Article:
|Publication number||US4693540 A|
|Application number||US 06/588,807|
|Publication date||Sep 15, 1987|
|Filing date||Mar 12, 1984|
|Priority date||Mar 31, 1983|
|Also published as||EP0124266A2, EP0124266A3|
|Publication number||06588807, 588807, US 4693540 A, US 4693540A, US-A-4693540, US4693540 A, US4693540A|
|Inventors||Michael R. Cane|
|Original Assignee||Bicc Public Limited Company|
|Export Citation||BiBTeX, EndNote, RefMan|
|Patent Citations (20), Referenced by (7), Classifications (8), Legal Events (5)|
|External Links: USPTO, USPTO Assignment, Espacenet|
This invention relates to devices for regulating the pressure of a fluid within a fluidtight vessel or other fluidtight apparatus and more especially for avoiding, or at least reducing, pressure differences between the inside of the apparatus and the surrounding ambient medium. The term "fluid" as used herein means any liquids, greases, and pasty materials.
More specifically, it relates to devices for use on apparatus exposed to an ambient medium at high pressure and elevated temperature and especially (though not exclusively) when it is subject under such conditions to temperature and/or pressure cycling.
An important application of the invention is to fluid-filled electric connectors and other apparatus for subterranean use in an oil well.
Under such conditions, the integrity of sealing of the apparatus is liable to be at risk, and the most acceptable way of avoiding leakage is usually to maintain the seal(s) pressure-free or nearly so, and this entails provision for accommodating changes in the volume of fluid as temperature and/or pressure change. Sliding pistons are unsatisfactory when the ambient medium contains particles that are liable to be caught between the sliding surfaces, and simple bellows arrangements are liable to fatigue failure or the like.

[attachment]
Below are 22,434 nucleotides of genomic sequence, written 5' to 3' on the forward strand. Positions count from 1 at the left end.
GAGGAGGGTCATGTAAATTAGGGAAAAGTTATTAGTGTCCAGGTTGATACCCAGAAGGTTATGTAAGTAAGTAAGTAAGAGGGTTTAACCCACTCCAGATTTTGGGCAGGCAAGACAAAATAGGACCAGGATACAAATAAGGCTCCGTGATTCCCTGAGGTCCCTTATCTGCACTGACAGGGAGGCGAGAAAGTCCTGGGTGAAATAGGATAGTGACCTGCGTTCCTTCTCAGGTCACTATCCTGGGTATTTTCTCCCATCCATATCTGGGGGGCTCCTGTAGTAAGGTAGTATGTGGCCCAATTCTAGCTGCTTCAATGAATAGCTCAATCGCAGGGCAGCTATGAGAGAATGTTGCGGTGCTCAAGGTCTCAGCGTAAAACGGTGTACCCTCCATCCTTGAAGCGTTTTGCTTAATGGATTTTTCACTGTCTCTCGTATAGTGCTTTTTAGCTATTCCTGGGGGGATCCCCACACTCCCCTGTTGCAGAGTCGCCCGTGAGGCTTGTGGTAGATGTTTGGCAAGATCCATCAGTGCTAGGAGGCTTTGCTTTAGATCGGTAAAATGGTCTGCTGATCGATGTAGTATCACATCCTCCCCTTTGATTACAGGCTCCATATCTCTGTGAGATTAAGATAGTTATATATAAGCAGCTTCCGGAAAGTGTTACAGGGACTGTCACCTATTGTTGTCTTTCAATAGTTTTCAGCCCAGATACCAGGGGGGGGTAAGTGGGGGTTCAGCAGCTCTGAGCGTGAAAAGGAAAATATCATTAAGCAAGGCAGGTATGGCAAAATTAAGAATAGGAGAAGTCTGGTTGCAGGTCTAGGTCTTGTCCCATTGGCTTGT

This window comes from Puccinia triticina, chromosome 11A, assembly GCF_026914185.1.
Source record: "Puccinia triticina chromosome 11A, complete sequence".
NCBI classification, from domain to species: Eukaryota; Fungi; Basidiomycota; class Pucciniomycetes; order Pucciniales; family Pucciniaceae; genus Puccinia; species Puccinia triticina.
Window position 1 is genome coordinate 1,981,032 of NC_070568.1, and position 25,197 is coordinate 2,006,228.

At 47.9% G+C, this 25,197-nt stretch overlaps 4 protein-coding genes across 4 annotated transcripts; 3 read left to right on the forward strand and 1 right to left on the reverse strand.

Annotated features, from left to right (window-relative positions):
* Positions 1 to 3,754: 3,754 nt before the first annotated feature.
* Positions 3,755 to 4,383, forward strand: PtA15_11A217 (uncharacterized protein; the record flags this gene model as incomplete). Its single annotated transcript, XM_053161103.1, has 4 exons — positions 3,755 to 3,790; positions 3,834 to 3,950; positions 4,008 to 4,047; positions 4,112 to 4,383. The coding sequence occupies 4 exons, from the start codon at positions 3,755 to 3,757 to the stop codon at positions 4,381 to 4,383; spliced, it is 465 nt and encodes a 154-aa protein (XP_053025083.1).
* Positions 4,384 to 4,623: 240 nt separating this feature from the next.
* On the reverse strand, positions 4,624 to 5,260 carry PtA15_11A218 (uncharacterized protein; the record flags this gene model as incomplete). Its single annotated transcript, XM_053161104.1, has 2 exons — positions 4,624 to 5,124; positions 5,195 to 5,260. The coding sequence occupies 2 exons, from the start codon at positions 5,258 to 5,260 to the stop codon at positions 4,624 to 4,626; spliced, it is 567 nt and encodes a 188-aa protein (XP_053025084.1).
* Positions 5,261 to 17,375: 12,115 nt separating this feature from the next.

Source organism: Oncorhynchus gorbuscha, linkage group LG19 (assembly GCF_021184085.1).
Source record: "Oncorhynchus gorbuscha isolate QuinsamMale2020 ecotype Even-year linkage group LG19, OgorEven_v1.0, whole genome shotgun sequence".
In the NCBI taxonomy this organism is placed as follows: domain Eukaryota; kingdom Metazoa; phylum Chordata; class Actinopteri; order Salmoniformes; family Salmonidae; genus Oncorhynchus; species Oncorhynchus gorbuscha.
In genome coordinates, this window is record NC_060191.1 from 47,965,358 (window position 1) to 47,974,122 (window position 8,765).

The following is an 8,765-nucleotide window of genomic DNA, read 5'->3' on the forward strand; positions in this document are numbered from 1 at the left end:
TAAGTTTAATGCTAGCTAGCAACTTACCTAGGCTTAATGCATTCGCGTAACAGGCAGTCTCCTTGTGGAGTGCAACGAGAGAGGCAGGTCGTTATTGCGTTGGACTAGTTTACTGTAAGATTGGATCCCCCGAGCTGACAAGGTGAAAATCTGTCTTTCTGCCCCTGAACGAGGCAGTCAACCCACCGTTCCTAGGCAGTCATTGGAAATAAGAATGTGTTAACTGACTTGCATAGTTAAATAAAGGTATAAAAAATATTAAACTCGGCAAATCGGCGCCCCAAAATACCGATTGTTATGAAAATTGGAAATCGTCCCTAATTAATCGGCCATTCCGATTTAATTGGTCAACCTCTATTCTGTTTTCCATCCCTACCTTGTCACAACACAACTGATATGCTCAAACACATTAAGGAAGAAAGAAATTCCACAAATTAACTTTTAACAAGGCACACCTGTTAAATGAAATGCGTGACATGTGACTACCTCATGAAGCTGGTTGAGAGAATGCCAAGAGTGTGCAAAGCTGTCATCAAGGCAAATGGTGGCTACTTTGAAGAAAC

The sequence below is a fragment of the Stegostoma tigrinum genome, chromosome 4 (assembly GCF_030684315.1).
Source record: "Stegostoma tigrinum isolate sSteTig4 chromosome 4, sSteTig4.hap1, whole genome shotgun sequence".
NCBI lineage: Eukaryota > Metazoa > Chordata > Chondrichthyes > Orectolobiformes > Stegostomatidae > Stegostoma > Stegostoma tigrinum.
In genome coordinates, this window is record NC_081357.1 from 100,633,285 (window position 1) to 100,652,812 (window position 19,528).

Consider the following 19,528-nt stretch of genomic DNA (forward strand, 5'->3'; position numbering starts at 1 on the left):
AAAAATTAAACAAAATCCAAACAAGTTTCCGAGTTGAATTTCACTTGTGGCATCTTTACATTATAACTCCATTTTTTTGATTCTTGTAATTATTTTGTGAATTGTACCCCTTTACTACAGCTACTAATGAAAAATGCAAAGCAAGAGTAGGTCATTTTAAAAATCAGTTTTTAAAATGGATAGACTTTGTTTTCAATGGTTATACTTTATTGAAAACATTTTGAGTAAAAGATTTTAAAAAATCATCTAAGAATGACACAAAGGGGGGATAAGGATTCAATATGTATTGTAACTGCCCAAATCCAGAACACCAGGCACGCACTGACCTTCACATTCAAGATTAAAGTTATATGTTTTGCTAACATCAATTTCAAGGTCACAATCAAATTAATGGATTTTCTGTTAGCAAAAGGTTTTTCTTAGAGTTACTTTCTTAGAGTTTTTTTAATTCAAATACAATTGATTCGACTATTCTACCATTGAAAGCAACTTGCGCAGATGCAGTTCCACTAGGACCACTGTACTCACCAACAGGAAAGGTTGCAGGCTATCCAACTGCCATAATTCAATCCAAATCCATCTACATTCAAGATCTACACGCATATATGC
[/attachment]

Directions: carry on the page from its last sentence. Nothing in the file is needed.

In accordance with the invention, a pressure regulating device for fluidtight, fluid-filled apparatus comprises a solid body with a shallow recess in a surface thereof, a diaphragm sealed peripherally to the recess to partition it from the ambient medium, and a narrow passage connecting the recess to the interior of the apparatus, the diaphragm being so flexible that it can be deformed without injury by application of a sufficiently high ambient pressure to enter the recess and reduce its volume by a substantial amount.
The invention includes a fluidtight, fluid-filled apparatus fitted with one or more than one such device.
Preferably the narrow passage is of capillary dimensions, by which is meant dimensions so small that the particular fluid with which the apparatus is filled will not flow from the passage unless subject to a difference in pressure. A multiplicity of small holes or a plug of porous material can be used to form a passage of capillary dimensions if appropriate.
Preferably the diaphragm is flexible enough for the volume of the recess to be reduced to zero (or practically so) at the maximum ambient pressure.
The outside of the diaphragm may be exposed directly to the ambient medium or it may be protected by a body of any suitable fluid that is subject to the ambient pressure.
The diaphragm may be of any resilient material that withstands the conditions of use; in most cases fluid- and heat-resistant synthetic rubbers such as the fluorocarbon rubbers (such as that sold by E. I. Du Pont de Nemours & Co. under the trade mark VITON) and fluorosilicone rubbers are preferred. For very high temperature service a metal diaphragm may be desirable.
At least when the diaphragm is of a synthetic rubber, preferably the surface in which the recess is formed is the curved surface of a cylindrical body, such as a tubular part of the housing of the apparatus, and the diaphragm is tubular. Usually, but not necessarily, the recess will then be annular. The peripheral seal can then be ensured simply and efficiently by the use of a pair of band clamps and/or adhesive bonding of the diaphragm to the housing.